Legislators talk tolls at breakfast

State Sen. George Logan, R-Ansonia, right, talks during the Naugatuck Chamber of Commerce’s annual legislative breakfast as state Rep. Rosa Rebimbas, R-Naugatuck, left, listens Jan. 30 at Jesse Camille’s Restaurant in Naugatuck. -ANDREAS YILMA

NAUGATUCK — Opposition to proposed highway tolls dominated the discussion between local legislators and members of the business community Thursday morning as they talked politics over eggs and potatoes.

“I’m a ‘no’ on tolls,” said state Rep. David Labriola, R-Oxford, during the Naugatuck Chamber of Commerce’s annual legislative breakfast. “This idea that these tolls are trucks only is just not accurate. A simple flip of a switch, cars could be captured … The trucking industry is a bedrock of our economy and they’re supplying all the goods. Where’s all that extra cost going to go? It’s going to be passed down to the individuals.”

Re-establishing highway tolls has been a hotly-contested issue in Hartford. Senate Democrats released a 32-page transportation funding bill Jan. 27. The legislation proposed a network of 12 truck-only bridge tolls that would be used to help secure federal funding to help finance 12 planned bridge improvement projects.

The Transportation Committee held a hearing on the legislation Friday. The General Assembly opens its regular 2020 session Wednesday.

State Sen. George Logan, R-Ansonia, and state Rep. Rosa Rebimbas, R-Naugatuck, joined Labriola at the breakfast and in his opposition to tolls.

“I can confidently say the majority of Naugatuck is against tolls and certainly the small group that even entertain trucks, they were pretty much clear in saying that if this is going to be expanded to be imposed (on cars) they’re no way shape or form also interested in supporting that,” Rebimbas said. “If truck tolls pass in the state of Connecticut, it will turn to vehicles.”

Logan said the state has to spend significantly more on transportation and infrastructure, but needs to find another source of transportation funding.

“In terms of prioritizing transportation and infrastructure on the same page, it’s just a matter of how to fund it and we don’t believe that tolls are required to do that,” Logan said. “Just afraid that with this wedge, additional mechanism of toll, it’s just going to put another wedge in our pockets and make it easier for state government to tax us more.”

Logan feels Gov. Ned Lamont and Democratic leaders were rushing the tolls proposal.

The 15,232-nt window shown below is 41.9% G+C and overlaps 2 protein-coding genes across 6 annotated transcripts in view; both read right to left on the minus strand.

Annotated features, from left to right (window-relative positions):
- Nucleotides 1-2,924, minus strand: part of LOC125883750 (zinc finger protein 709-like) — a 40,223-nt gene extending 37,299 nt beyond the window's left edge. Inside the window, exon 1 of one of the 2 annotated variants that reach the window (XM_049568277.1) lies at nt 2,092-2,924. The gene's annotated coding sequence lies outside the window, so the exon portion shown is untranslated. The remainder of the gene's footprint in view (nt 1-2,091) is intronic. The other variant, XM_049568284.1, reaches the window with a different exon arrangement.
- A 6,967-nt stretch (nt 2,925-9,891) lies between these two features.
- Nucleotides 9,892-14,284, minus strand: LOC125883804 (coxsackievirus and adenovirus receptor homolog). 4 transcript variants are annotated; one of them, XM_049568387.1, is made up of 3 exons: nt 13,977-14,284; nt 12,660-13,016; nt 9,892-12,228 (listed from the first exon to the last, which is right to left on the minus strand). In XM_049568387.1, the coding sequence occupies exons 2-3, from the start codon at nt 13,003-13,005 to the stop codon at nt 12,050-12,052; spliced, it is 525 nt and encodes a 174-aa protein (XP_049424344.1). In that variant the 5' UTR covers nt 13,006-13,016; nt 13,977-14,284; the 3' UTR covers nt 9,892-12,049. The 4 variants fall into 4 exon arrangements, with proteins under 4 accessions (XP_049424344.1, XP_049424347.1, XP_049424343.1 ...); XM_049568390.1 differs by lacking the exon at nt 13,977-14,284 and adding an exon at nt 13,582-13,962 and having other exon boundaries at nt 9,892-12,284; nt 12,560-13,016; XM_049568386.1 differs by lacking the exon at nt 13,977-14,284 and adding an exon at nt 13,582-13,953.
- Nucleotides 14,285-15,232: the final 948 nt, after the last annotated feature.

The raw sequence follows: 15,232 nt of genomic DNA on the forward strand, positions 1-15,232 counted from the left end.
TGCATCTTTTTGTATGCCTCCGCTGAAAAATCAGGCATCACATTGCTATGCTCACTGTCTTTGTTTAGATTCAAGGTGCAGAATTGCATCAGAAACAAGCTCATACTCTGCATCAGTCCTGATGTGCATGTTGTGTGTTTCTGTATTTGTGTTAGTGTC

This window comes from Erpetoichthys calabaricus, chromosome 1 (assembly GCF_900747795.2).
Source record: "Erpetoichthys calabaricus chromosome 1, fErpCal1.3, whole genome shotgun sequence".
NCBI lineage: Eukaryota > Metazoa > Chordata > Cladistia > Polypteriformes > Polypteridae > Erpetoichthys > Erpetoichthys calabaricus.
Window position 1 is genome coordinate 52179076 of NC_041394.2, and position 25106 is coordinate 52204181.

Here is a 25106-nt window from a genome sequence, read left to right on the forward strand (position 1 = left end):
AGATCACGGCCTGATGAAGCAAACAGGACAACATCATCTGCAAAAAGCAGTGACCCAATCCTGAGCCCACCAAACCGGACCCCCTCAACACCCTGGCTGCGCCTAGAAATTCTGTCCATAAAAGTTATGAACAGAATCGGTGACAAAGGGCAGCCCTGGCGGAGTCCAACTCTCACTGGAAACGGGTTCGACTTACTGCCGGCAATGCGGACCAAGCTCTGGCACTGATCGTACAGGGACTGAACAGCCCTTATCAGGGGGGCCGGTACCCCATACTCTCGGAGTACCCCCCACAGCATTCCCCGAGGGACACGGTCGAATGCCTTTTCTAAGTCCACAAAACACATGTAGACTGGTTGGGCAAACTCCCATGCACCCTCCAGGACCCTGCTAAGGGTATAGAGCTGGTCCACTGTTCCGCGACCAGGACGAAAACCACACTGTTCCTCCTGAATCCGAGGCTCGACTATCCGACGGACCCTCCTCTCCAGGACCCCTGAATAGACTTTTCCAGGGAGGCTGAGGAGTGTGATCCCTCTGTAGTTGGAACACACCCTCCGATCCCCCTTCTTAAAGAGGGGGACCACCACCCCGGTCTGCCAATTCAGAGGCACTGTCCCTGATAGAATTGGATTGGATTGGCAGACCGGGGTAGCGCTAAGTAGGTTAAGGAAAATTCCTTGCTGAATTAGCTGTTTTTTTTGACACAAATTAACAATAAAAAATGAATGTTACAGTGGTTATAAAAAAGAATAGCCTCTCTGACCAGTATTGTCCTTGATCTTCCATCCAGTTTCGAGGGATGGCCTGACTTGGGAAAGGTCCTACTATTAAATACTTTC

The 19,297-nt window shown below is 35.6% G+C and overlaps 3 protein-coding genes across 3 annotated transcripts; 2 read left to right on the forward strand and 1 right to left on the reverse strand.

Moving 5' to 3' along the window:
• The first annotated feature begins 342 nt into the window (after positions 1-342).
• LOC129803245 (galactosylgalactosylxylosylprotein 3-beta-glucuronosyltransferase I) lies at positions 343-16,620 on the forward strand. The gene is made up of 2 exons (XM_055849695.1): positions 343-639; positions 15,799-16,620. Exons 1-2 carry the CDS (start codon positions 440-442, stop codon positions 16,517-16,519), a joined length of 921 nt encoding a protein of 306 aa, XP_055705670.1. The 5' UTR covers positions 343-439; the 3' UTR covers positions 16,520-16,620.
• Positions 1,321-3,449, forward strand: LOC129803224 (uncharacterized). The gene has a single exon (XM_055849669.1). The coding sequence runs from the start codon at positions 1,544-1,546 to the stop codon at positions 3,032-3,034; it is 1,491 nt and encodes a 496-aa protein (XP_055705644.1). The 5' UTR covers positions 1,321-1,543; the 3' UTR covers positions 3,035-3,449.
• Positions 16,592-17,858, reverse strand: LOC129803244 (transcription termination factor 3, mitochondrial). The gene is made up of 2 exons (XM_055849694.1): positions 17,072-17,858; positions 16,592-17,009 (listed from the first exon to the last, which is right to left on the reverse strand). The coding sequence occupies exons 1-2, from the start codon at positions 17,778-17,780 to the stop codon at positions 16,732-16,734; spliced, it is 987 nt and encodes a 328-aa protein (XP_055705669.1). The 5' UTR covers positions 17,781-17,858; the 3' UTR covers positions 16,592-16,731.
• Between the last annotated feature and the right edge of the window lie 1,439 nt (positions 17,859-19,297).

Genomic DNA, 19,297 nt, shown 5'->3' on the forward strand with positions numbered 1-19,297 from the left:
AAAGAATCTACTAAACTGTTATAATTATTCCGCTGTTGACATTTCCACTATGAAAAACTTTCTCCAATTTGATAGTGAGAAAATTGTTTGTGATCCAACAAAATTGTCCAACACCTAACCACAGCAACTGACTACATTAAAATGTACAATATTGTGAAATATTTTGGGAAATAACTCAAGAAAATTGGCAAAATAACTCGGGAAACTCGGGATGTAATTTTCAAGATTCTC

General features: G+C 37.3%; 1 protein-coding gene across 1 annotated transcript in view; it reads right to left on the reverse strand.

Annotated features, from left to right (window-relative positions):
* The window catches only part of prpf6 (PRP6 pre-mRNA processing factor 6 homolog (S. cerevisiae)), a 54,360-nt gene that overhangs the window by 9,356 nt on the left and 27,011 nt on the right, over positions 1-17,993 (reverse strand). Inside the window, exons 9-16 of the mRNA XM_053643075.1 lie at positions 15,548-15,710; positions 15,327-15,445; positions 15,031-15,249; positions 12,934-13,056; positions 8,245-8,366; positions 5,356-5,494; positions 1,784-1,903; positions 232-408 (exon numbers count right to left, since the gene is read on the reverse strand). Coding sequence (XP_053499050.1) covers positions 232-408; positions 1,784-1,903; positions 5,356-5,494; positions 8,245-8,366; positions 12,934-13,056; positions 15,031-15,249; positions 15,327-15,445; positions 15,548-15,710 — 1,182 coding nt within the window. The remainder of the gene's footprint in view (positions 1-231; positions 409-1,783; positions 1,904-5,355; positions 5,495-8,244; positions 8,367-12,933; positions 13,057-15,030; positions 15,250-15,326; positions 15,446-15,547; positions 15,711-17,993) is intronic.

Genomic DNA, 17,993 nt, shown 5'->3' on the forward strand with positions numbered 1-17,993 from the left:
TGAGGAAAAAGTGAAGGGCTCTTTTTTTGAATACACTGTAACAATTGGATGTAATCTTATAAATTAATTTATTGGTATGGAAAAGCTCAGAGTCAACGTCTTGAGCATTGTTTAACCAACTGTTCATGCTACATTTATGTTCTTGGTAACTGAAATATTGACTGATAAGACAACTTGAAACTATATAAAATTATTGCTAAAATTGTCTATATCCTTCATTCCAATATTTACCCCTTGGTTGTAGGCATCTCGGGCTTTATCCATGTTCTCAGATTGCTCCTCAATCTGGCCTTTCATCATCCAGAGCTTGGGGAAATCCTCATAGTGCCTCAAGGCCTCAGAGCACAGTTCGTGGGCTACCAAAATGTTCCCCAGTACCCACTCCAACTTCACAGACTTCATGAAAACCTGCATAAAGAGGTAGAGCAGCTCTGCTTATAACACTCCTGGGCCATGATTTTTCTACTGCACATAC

“Whether it’s the Republican party, whether it’s the media, I’m getting it from residents and businesses, we’re finding many holes in the governor’s latest trucks-only toll proposal,” Logan said. “There’s too much wiggle room to wiggle in and squeeze in passenger cars as well, in which case we’re looking really at a total package in terms of tolling trucks as well as passenger cars.”

As the tolls discussion cooled down, the topic turned to the Waterbury branch of the Metro-North Railroad.

The branch is an overlooked rail line that runs from Waterbury to Bridgeport through the Naugatuck Valley. Officials in towns along the rail line have been pushing for improvements to the branch, which they feel will lead to economic development in their towns.

“To me, all this talk of tolls is totally irrelevant,” Naugatuck Mayor N. Warren “Pete” Hess told the legislators. “Rail can be fixed by funding from the federal government where there is no requirement for a new revenue source, number one. Number two, rail takes cars and trucks off the highways and eliminates the congestion.”

Hess said there’s support for improvements to the Waterbury branch beyond the Naugatuck Valley.

“I think the whole state should start with rail. Focus on rail first; get the cars and trucks off the road. Get some victories, you’ve had no victories,” Hess said. “Everyone talks about multi-billion dollar plans to fix everything. Why not start with some wins? The Waterbury branch line is a win.”

Legislators were quick to say they support investing in the Waterbury line in Hartford.

“I don’t even see that as a question, that’s exactly 100% what we’re going to do,” Rebimbas said. “We just have to make sure everybody else votes that way. Unfortunately, the reality when it comes to transportation right now is the smoke and mirrors of the tolls. Everything is being held hostage, including our bonding funds, because of this topic.”